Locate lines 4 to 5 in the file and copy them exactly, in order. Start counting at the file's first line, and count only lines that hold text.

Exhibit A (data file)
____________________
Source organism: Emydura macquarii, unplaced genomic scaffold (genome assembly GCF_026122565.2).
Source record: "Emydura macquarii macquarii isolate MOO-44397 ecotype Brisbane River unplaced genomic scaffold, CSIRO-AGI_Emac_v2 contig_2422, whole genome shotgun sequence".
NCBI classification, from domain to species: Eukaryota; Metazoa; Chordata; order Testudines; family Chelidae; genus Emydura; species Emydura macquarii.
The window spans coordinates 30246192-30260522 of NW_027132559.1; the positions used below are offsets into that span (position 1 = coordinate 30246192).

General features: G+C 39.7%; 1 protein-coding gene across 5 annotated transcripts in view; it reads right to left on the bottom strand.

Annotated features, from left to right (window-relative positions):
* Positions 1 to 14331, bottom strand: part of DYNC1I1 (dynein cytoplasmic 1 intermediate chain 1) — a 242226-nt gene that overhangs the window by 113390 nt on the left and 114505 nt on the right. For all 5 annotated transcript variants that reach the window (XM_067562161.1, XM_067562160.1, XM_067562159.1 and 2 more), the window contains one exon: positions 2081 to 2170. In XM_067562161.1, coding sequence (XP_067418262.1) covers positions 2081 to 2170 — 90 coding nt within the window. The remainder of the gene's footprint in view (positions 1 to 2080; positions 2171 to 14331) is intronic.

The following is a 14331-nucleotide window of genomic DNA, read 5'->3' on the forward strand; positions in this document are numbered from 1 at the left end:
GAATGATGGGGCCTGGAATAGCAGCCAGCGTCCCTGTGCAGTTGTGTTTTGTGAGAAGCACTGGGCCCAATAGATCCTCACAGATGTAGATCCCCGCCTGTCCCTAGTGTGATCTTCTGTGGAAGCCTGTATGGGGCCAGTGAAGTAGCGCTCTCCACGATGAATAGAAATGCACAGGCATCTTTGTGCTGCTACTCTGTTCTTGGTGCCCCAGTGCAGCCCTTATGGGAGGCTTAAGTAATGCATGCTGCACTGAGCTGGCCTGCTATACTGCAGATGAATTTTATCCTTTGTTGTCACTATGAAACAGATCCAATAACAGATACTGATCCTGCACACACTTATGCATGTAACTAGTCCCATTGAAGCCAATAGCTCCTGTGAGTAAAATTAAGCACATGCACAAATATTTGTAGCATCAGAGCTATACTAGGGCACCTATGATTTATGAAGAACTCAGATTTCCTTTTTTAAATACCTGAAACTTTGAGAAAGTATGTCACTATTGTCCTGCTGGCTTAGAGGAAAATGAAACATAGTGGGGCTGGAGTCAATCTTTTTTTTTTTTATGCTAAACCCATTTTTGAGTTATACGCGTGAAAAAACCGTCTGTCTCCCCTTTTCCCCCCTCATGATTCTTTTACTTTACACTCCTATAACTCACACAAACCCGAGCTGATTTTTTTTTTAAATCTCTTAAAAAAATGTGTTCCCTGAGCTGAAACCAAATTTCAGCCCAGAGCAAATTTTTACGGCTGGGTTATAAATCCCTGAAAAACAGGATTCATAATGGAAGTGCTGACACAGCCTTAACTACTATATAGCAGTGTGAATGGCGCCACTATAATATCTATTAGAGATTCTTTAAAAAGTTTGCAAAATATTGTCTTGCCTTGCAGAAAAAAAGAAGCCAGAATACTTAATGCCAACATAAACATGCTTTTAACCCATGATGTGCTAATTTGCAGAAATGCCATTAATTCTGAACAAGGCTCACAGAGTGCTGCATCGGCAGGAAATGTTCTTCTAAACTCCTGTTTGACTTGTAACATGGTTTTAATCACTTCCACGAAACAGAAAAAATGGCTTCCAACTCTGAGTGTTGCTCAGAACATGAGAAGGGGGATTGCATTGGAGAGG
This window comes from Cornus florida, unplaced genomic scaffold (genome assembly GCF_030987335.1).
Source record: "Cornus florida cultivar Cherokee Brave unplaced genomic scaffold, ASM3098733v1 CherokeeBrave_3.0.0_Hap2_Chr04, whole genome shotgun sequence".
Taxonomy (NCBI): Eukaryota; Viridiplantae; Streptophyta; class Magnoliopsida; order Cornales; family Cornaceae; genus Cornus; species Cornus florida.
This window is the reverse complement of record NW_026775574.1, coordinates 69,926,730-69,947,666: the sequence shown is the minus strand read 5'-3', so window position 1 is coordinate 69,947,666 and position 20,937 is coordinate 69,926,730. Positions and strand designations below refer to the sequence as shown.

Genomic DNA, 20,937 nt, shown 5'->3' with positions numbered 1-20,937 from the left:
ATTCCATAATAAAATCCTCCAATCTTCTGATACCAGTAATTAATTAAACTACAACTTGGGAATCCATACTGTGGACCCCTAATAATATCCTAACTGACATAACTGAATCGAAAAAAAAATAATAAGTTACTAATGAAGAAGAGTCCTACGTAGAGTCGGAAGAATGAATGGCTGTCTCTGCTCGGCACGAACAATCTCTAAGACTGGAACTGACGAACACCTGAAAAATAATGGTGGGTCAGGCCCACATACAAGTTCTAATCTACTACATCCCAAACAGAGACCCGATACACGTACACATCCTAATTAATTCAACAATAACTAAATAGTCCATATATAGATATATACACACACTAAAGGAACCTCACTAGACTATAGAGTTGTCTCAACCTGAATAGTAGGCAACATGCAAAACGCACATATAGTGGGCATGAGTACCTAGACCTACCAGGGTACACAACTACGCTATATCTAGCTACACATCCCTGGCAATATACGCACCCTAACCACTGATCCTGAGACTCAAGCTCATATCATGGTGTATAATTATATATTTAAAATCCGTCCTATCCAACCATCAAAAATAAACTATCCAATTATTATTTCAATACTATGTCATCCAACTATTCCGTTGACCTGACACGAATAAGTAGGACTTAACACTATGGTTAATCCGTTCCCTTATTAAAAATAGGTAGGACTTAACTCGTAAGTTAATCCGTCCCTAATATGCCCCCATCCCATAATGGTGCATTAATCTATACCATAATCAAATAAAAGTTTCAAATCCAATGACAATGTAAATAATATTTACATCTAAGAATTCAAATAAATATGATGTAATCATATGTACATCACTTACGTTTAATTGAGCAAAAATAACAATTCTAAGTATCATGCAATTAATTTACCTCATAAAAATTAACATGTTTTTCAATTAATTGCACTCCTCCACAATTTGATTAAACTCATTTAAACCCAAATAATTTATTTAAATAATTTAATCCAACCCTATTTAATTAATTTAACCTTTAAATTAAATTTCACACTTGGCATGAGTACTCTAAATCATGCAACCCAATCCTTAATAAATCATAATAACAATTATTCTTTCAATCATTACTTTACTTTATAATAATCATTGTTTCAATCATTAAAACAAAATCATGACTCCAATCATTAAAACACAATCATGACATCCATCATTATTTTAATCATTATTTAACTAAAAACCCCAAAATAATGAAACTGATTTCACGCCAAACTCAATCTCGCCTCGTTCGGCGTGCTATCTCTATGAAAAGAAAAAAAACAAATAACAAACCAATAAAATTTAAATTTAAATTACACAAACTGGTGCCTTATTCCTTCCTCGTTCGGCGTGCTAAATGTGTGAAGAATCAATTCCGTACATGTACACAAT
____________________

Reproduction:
The window spans coordinates 30246192-30260522 of NW_027132559.1; the positions used below are offsets into that span (position 1 = coordinate 30246192).

General features: G+C 39.7%; 1 protein-coding gene across 5 annotated transcripts in view; it reads right to left on the bottom strand.